“I think what the boys have done is they’ve built up a nice cache in case things were to happen. The depth is outstanding. So you could probably narrow it down, who you think’s going to be the 25, and I won’t argue that.”

It’s the latest example in a camp that to this point has been full of them that the Cubs are one of baseball’s best teams and that only a World Series championship will fulfill expectations. Had the front office stuck with a starting rotation of Lester, Hendricks, Quintana, Chatwood and Montgomery, then there would’ve been a spot open in the bullpen. But the statement-making signing of Darvish jolted the Cubs into “best rotation in the game” status, sent Montgomery back to the bullpen and further locked the roster into place.

Guys like Grimm and La Stella have been forced off the 25-man roster at points in recent seasons, though even their spots seem safe. Maddon even said that a huge spring from someone else wouldn’t mean as much at what guys have done at the major league level in recent memory.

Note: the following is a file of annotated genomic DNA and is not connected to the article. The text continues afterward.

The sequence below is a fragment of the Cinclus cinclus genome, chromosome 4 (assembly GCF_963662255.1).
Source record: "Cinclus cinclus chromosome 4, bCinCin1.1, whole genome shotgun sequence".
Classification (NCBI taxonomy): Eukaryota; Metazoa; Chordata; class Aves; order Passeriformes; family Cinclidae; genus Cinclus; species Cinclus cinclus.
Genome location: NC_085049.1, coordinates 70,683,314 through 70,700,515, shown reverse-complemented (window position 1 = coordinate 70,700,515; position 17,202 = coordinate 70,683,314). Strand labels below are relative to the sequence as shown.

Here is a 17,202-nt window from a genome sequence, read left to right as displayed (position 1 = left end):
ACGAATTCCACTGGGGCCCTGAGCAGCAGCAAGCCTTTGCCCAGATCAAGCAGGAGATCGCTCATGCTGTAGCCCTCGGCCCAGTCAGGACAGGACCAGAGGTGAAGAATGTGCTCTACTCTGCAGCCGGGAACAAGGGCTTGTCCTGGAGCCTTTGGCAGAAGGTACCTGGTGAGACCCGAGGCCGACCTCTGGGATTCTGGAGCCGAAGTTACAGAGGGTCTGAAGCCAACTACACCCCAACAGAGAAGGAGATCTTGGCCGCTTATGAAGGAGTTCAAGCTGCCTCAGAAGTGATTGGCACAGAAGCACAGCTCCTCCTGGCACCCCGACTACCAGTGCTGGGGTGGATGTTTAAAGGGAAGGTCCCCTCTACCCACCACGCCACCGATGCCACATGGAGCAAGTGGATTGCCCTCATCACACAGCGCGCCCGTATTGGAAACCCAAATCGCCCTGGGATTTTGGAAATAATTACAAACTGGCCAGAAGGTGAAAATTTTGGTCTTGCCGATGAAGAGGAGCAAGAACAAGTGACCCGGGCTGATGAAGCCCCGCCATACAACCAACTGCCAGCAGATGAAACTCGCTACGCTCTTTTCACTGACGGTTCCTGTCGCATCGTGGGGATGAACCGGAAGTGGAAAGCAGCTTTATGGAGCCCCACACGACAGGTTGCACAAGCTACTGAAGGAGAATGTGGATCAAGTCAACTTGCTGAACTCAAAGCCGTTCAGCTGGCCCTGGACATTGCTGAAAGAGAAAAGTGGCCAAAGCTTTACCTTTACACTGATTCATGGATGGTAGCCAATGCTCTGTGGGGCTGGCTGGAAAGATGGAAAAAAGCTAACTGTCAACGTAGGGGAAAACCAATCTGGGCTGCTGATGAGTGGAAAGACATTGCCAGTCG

“Spring training performance, for me, it’s not very defining,” Maddon said. “You’re going to be playing against a lot of guys that aren’t going to be here, more Triple-A guys, even some Double-A guys. Some guys come in better shape, they normally look better early. The vibe’s different. You play a couple innings, you don’t get many at-bats, the pitcher doesn’t see hitters three times and vice versa. So I don’t worry about that as much.

“It’s more about, guys that might be fighting for a moment, what do they look like, does it look right, does it look good, how do they fit in? Is there somebody there that you scouted? Because what matters a lot is last year and what you did last year and the last couple months of last year.